• In some embodiments, the method of adjusting an increase in catecholamine precursors and a decrease in serotonin precursors in a subject occurs when the urinary serotonin increases and catecholamine decreases as the dosing of serotonin and catecholamine precursors are increased.
  • In some embodiments, the method of adjusting an increase in serotonin precursors and decrease in catecholamine precursors in a subject occurs when the urinary serotonin decreases and catecholamine increases as the dosing of serotonin and catecholamine precursors are increased.
  • In some embodiments, the method of adjusting an increase in serotonin precursors and decrease in catecholamine precursors in a subject occurs when the urinary serotonin remain relatively unchanged and catecholamine increases as the dosing of serotonin and catecholamine precursors are increased.
  • In some embodiments, the method of adjusting a decrease in serotonin precursors and increase in catecholamine precursors in a subject occurs when the urinary serotonin increase and and catecholamine remains relatively unchanged as the dosing of serotonin and catecholamine precursors are increased.
  • In some embodiments, the method of adjusting an increase in the serotonin precursors and a decrease in the catecholamine precursors in a subject occurs when the urinary serotonin and catecholamine increase as the dosing of serotonin and catecholamine precursors are increased but the serotonin precursors are in a therapeutic range and the catecholamine precursors are above the therapeutic range.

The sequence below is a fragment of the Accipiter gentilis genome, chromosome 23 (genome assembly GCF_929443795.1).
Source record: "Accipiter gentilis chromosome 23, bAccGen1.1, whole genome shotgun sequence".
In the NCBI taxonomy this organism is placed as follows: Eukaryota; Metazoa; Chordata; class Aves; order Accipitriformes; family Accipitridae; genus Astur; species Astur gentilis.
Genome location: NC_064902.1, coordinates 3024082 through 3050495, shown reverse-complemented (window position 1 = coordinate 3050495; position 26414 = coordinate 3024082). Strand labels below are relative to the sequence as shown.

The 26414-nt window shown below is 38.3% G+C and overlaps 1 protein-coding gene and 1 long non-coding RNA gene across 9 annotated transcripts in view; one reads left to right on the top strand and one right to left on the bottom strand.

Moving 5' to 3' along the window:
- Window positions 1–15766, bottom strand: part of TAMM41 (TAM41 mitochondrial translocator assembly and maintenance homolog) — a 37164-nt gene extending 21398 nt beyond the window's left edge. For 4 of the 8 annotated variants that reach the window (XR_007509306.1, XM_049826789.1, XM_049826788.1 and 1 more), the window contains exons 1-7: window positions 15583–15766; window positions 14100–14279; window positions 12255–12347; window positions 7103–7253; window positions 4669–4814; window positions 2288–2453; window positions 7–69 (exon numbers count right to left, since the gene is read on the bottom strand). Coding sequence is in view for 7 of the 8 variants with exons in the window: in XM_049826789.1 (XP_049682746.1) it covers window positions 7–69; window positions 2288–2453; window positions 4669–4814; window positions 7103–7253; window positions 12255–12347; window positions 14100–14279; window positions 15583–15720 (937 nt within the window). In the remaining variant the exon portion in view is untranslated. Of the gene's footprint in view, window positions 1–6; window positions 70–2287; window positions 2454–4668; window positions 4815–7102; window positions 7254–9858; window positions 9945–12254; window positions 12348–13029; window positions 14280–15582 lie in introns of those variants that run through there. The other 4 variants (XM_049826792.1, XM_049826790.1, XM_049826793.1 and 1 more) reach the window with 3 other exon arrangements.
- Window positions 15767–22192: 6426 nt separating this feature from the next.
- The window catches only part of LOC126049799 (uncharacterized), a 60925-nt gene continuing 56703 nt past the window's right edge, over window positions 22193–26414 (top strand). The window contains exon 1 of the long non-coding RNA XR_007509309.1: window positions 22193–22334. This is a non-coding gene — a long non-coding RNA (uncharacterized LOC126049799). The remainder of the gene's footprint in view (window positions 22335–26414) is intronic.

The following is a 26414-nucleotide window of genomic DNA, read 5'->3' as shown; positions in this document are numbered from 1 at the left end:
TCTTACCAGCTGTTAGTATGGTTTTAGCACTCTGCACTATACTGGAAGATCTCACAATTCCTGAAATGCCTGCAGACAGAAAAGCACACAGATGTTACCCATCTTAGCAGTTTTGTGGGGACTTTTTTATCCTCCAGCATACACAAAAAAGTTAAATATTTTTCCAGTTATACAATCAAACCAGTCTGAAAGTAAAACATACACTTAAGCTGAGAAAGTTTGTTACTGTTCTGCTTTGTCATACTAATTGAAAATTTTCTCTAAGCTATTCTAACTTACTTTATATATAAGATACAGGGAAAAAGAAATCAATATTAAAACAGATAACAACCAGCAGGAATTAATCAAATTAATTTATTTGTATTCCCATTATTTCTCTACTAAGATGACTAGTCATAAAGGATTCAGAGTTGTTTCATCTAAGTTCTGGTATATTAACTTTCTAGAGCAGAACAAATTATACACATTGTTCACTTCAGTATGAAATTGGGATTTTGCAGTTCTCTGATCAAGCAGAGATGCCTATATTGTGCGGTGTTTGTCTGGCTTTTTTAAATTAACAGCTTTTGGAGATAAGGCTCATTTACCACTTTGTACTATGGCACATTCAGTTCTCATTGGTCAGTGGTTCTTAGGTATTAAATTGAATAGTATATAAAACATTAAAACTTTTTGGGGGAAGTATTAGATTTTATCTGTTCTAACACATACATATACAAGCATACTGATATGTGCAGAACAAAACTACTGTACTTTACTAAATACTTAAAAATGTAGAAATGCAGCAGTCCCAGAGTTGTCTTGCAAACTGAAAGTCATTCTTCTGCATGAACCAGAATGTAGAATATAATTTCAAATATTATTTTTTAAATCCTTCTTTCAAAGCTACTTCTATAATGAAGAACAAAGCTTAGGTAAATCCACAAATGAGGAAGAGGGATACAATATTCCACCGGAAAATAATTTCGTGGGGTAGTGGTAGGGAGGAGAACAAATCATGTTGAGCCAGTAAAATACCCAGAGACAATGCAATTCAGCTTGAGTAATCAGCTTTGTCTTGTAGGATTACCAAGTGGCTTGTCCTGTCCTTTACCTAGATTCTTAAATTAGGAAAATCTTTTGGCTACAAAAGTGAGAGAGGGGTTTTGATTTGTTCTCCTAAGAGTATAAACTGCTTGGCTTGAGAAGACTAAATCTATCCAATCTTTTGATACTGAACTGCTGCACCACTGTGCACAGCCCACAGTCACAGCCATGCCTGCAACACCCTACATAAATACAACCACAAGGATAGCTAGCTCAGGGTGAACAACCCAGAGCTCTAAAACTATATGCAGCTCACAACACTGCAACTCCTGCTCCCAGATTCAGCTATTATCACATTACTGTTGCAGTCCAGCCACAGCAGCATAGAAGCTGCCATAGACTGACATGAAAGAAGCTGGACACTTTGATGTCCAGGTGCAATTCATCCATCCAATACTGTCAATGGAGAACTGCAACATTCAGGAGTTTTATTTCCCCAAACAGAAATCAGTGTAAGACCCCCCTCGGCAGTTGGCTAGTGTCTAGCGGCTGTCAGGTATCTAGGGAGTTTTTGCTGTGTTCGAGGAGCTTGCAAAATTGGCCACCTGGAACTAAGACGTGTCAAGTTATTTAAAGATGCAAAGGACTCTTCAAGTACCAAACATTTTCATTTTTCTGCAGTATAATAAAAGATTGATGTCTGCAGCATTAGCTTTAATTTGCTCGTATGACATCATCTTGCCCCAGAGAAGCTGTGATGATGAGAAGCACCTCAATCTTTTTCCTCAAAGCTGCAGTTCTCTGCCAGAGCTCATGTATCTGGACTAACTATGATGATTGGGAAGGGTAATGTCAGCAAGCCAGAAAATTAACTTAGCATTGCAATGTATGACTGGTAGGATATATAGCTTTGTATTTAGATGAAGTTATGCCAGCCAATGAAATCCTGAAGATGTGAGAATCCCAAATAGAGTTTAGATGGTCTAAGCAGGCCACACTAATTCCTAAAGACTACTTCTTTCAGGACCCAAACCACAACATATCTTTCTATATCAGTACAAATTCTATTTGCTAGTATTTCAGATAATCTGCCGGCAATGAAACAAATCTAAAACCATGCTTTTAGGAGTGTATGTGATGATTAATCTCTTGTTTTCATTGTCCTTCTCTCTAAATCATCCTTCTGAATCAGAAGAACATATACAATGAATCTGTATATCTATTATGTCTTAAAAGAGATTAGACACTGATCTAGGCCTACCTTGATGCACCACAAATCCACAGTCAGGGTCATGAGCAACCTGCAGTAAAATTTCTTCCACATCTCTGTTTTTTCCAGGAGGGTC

• In some embodiments, the method of adjusting an increase in the catecholamine precursors and a decrease in the serotonin precursors in a subject occurs when the urinary serotonin and catecholamine increase as the dosing of serotonin and catecholamine precursors are increased but the catecholamine precursors are in a therapeutic range and the serotonin precursors are above the therapeutic range.
  • In some embodiments, the urinary serotonin and dopamine levels of a subject can each be established in any one of three phases of urinary response to amino acid precursor dosing.
  • In some embodiments, the urinary serotonin and dopamine levels of a subject can each be established in the same phase of urinary response to amino acid precursor dosing.
  • In some embodiments, the urinary serotonin and dopamine levels of a subject can each be established in separate phases of urinary response to amino acid precursor dosing.
  • In some embodiments, amino acid precursor dosing may be adjusted to manipulate each of the urinary serotonin and dopamine levels of a subject anywhere above, below, or in a therapeutic range in one of any three phases of urinary response to amino acid precursor dosing.
  • In some embodiments, a serotonin and dopamine assay in support of amino acid therapy is provided which insures that proper levels of monoamines are established and when used properly minimizes the risks of monoamine overload during use.